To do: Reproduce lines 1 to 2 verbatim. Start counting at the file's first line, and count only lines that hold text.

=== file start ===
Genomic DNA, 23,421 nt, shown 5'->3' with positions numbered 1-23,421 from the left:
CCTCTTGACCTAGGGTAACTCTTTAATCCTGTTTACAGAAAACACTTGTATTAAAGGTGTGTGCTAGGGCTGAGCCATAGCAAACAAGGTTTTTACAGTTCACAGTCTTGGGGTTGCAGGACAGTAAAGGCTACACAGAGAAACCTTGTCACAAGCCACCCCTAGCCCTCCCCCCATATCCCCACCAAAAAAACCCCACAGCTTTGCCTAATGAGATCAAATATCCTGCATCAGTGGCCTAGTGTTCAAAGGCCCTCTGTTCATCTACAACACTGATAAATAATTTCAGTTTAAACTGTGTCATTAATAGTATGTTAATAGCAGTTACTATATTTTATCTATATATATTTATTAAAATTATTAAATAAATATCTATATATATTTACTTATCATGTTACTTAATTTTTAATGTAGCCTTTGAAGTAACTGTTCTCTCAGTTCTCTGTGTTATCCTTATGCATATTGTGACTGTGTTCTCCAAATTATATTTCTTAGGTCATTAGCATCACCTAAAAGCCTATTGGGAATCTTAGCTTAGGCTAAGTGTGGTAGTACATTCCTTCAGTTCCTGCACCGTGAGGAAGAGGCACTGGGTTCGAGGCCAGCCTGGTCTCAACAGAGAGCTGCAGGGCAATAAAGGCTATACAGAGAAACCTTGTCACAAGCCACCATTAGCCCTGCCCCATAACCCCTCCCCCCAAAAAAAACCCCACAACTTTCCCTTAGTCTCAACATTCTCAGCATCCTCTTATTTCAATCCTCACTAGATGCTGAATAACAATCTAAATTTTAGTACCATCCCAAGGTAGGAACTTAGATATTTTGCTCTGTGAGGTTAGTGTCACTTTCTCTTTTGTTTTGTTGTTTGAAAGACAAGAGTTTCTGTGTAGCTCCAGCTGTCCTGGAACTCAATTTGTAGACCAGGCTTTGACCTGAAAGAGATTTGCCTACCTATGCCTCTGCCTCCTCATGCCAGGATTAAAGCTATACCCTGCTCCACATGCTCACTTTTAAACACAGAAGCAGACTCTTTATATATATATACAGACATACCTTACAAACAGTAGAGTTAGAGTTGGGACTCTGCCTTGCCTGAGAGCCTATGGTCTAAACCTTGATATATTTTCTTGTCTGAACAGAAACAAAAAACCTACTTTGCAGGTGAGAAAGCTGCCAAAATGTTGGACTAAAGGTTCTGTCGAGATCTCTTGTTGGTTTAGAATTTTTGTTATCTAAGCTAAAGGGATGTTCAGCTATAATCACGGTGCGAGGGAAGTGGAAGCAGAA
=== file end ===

Genomic DNA, 23,421 nt, shown 5'->3' with positions numbered 1-23,421 from the left:
CCTCTTGACCTAGGGTAACTCTTTAATCCTGTTTACAGAAAACACTTGTATTAAAGGTGTGTGCTAGGGCTGAGCCATAGCAAACAAGGTTTTTACAGTTCACAGTCTTGGGGTTGCAGGACAGTAAAGGCTACACAGAGAAACCTTGTCACAAGCCACCCCTAGCCCTCCCCCCATATCCCCACCAAAAAAACCCCACAGCTTTGCCTAATGAGATCAAATATCCTGCATCAGTGGCCTAGTGTTCAAAGGCCCTCTGTTCATCTACAACACTGATAAATAATTTCAGTTTAAACTGTGTCATTAATAGTATGTTAATAGCAGTTACTATATTTTATCTATATATATTTATTAAAATTATTAAATAAATATCTATATATATTTACTTATCATGTTACTTAATTTTTAATGTAGCCTTTGAAGTAACTGTTCTCTCAGTTCTCTGTGTTATCCTTATGCATATTGTGACTGTGTTCTCCAAATTATATTTCTTAGGTCATTAGCATCACCTAAAAGCCTATTGGGAATCTTAGCTTAGGCTAAGTGTGGTAGTACATTCCTTCAGTTCCTGCACCGTGAGGAAGAGGCACTGGGTTCGAGGCCAGCCTGGTCTCAACAGAGAGCTGCAGGGCAATAAAGGCTATACAGAGAAACCTTGTCACAAGCCACCATTAGCCCTGCCCCATAACCCCTCCCCCCAAAAAAAACCCCACAACTTTCCCTTAGTCTCAACATTCTCAGCATCCTCTTATTTCAATCCTCACTAGATGCTGAATAACAATCTAAATTTTAGTACCATCCCAAGGTAGGAACTTAGATATTTTGCTCTGTGAGGTTAGTGTCACTTTCTCTTTTGTTTTGTTGTTTGAAAGACAAGAGTTTCTGTGTAGCTCCAGCTGTCCTGGAACTCAATTTGTAGACCAGGCTTTGACCTGAAAGAGATTTGCCTACCTATGCCTCTGCCTCCTCATGCCAGGATTAAAGCTATACCCTGCTCCACATGCTCACTTTTAAACACAGAAGCAGACTCTTTATATATATATACAGACATACCTTACAAACAGTAGAGTTAGAGTTGGGACTCTGCCTTGCCTGAGAGCCTATGGTCTAAACCTTGATATATTTTCTTGTCTGAACAGAAACAAAAAACCTACTTTGCAGGTGAGAAAGCTGCCAAAATGTTGGACTAAAGGTTCTGTCGAGATCTCTTGTTGGTTTAGAATTTTTGTTATCTAAGCTAAAGGGATGTTCAGCTATAATCACGGTGCGAGGGAAGTGGAAGCAGAA